2 Kernels for the Movie/Story
4 Kernels Kiss for Hugh Grant
Streaming FREE for Amazon Prime members, is Florence Foster Jenkins. Tired from a long day’s work, I plugged in and finally watched the movie. It was a rather interesting story, but laced with sadness and irritation.
Hugh Grant (now old enough for his AARP membership) is still quite the looker and deserved his Oscar nomination. Meryl Streep (who has never been a favorite of mine on the screen – sorry) was tolerable as Florence, whose character I found irritating and not just because she couldn’t sing. Simon Helberg aka Howard Wolowitz made it to big screen as Florence’s accompanist on the piano, Cosme McMoon, and was nominated for a Golden Globe for his portrayal.
The movie, of course, is based upon Florence Foster Jenkins’ love of music and dream of being a singer. Lied to by her voice coach, encouraged by her husband, and Cosme quietly agreeing in order to keep his job, she actually believes that she can sing. Unfortunately, she is utterly terrible. Out of love or some other motive, no one has the gall to tell her to her face how horrible she sounds, so she continues to pursue her career taking it all the way to a performance at Carnegie Hall.
When you consider the fact, and if it is really true as portrayed in the movie, it’s a sad state of affairs that those who purported to love her misused her in such a way. Perhaps her husband didn’t see it as such, attempting to be supportive, but in the end it damages her more than helps. Her marriage is a strange one, having been infected with syphilis in her first marriage she has never consummated her second. Her husband, St. Clair, receives his comfort outside the bonds of marriage with another woman at an apartment that he keeps. It’s an arrangement that is understood but never acknowledged even between the two of them.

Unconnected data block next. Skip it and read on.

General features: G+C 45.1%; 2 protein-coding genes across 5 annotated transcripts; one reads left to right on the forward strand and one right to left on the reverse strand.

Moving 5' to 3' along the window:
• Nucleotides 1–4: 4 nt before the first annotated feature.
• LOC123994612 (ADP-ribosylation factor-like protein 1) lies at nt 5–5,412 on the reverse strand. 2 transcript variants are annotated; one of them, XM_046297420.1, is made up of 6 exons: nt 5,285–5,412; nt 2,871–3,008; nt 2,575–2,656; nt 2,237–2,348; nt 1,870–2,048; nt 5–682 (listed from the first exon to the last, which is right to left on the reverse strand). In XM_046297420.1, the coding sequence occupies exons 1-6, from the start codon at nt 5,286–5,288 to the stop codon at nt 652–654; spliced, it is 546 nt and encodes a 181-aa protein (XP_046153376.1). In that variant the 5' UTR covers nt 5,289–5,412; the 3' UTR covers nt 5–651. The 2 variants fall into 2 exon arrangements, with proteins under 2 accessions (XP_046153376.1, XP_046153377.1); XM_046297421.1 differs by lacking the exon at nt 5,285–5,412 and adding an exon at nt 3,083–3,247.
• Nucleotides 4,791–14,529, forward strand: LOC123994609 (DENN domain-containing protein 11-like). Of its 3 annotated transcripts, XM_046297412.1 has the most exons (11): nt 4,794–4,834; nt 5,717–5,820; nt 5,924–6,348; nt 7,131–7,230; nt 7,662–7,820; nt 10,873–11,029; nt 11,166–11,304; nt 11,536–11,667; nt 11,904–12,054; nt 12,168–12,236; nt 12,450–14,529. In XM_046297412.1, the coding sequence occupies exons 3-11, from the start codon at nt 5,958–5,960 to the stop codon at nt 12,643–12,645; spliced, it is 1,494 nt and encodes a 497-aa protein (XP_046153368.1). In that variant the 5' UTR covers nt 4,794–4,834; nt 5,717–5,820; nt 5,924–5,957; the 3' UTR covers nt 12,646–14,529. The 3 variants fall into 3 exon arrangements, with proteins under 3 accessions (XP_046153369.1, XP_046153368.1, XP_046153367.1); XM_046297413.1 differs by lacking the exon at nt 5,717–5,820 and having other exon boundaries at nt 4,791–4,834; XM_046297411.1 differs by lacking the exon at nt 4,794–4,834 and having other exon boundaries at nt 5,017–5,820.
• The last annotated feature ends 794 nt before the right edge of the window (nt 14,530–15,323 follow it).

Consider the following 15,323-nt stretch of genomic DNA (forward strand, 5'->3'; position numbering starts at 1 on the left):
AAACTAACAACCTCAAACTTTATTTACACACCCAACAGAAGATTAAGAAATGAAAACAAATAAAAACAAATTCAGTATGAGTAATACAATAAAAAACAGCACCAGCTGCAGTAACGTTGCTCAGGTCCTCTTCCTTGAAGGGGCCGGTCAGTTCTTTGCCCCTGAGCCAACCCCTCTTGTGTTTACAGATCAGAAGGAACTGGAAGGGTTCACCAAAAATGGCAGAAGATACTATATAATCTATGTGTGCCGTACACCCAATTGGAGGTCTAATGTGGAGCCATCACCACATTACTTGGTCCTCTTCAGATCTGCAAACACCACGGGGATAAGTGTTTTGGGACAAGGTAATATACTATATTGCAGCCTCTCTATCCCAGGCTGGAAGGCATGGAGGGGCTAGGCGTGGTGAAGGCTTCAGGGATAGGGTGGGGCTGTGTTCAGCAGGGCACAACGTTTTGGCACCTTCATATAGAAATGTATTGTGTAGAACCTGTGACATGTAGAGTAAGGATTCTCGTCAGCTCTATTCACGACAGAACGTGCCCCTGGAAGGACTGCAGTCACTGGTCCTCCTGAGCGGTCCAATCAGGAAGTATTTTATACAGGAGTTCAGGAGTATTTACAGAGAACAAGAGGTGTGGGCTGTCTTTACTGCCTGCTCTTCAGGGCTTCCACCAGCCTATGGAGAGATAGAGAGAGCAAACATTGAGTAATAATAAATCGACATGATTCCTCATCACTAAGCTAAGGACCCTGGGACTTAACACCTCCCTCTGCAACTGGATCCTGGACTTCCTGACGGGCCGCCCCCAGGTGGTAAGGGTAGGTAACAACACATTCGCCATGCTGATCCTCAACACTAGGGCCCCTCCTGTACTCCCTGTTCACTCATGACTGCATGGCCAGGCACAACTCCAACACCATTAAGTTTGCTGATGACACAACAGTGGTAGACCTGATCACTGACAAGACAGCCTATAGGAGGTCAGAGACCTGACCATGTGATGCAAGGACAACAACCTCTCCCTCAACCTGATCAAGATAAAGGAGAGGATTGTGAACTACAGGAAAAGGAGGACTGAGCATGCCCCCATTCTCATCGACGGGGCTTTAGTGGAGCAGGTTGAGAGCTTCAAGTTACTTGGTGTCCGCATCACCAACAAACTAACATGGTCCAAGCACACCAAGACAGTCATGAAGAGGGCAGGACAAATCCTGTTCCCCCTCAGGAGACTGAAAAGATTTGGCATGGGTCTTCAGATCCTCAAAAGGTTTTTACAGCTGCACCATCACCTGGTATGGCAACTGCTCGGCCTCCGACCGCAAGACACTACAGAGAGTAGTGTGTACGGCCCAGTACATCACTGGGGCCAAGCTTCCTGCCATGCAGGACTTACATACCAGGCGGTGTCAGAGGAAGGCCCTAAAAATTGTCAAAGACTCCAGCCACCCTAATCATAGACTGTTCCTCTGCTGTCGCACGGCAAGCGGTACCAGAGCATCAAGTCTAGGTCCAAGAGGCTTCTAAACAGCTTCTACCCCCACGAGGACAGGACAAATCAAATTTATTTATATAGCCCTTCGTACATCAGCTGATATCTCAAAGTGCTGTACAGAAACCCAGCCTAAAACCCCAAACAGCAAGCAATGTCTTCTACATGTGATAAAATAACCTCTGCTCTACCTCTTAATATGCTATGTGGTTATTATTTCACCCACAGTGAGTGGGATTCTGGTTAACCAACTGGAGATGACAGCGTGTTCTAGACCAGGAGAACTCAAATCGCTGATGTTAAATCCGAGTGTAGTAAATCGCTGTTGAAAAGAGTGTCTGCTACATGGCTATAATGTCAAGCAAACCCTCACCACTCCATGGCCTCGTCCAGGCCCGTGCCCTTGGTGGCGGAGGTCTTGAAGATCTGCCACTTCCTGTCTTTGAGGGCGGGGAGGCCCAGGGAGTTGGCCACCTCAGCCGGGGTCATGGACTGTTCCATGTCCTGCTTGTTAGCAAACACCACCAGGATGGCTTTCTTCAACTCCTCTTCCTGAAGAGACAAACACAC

Though an interesting story about a real-life person, I found the movie painful to watch by the extended period of off-tuned singing the audience is subjected to in order to make the point. When you listen to the actual recording of Florence, it pretty much sounds the same as Steep, sadly to say.
In retrospect, I would have preferred more background of their marriage and her life up to this point, rather than the one and only focus of her lessons, recital, the recording she paid for, and her ultimate rise to fame for some odd reason. Those sole points do not enlighten the audience as to who Florence was as a person beside her horrible voice. Her character itself isn’t portrayed as an intelligent or endearing one but rather odd, making it seem all the more cruel that people continue to humorously go along with her misguided intentions. It is such a miss-match between her and St. Clair, you wonder why they fell in love and stayed married.
Her booking of Carnegie Hall, of course, is the pinnacle of her singing career. However, when she comes across the one scathing review her husband tried to keep her from reading, her health deteriorates from a broken heart of finally realizing she couldn’t keep a tune after all.
I really cannot give the movie much more than a two on this one, but I’ll give Grant a four kernel kiss for his acting and handsome face.